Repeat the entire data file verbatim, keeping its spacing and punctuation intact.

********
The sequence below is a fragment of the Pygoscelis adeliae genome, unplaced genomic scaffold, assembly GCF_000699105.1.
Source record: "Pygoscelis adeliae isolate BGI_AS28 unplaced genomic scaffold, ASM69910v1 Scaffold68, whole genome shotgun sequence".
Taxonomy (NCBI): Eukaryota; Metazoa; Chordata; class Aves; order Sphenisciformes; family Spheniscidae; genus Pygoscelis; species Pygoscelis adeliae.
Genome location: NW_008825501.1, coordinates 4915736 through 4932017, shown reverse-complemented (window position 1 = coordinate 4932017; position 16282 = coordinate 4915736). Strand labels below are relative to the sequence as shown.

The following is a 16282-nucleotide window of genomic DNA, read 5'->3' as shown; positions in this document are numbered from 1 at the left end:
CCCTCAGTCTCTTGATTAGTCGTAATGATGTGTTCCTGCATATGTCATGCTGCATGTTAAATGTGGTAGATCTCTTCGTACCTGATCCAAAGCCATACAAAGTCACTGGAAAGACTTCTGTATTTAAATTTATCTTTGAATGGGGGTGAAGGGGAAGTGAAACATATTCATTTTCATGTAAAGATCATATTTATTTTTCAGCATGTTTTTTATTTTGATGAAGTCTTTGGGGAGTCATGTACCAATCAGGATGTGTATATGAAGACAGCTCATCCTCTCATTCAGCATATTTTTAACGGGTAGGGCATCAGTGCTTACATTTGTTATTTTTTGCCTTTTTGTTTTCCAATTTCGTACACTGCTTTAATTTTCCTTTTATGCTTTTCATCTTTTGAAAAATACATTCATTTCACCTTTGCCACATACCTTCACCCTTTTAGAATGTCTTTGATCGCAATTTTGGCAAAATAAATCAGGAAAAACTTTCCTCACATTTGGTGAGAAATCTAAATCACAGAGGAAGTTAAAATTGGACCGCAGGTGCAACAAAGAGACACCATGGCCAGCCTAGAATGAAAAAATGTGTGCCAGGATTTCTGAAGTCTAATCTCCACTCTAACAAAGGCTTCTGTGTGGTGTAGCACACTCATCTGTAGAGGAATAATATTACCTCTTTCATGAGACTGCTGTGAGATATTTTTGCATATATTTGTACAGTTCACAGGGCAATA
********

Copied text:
The sequence below is a fragment of the Pygoscelis adeliae genome, unplaced genomic scaffold, assembly GCF_000699105.1.
Source record: "Pygoscelis adeliae isolate BGI_AS28 unplaced genomic scaffold, ASM69910v1 Scaffold68, whole genome shotgun sequence".
Taxonomy (NCBI): Eukaryota; Metazoa; Chordata; class Aves; order Sphenisciformes; family Spheniscidae; genus Pygoscelis; species Pygoscelis adeliae.
Genome location: NW_008825501.1, coordinates 4915736 through 4932017, shown reverse-complemented (window position 1 = coordinate 4932017; position 16282 = coordinate 4915736). Strand labels below are relative to the sequence as shown.

The following is a 16282-nucleotide window of genomic DNA, read 5'->3' as shown; positions in this document are numbered from 1 at the left end:
CCCTCAGTCTCTTGATTAGTCGTAATGATGTGTTCCTGCATATGTCATGCTGCATGTTAAATGTGGTAGATCTCTTCGTACCTGATCCAAAGCCATACAAAGTCACTGGAAAGACTTCTGTATTTAAATTTATCTTTGAATGGGGGTGAAGGGGAAGTGAAACATATTCATTTTCATGTAAAGATCATATTTATTTTTCAGCATGTTTTTTATTTTGATGAAGTCTTTGGGGAGTCATGTACCAATCAGGATGTGTATATGAAGACAGCTCATCCTCTCATTCAGCATATTTTTAACGGGTAGGGCATCAGTGCTTACATTTGTTATTTTTTGCCTTTTTGTTTTCCAATTTCGTACACTGCTTTAATTTTCCTTTTATGCTTTTCATCTTTTGAAAAATACATTCATTTCACCTTTGCCACATACCTTCACCCTTTTAGAATGTCTTTGATCGCAATTTTGGCAAAATAAATCAGGAAAAACTTTCCTCACATTTGGTGAGAAATCTAAATCACAGAGGAAGTTAAAATTGGACCGCAGGTGCAACAAAGAGACACCATGGCCAGCCTAGAATGAAAAAATGTGTGCCAGGATTTCTGAAGTCTAATCTCCACTCTAACAAAGGCTTCTGTGTGGTGTAGCACACTCATCTGTAGAGGAATAATATTACCTCTTTCATGAGACTGCTGTGAGATATTTTTGCATATATTTGTACAGTTCACAGGGCAATA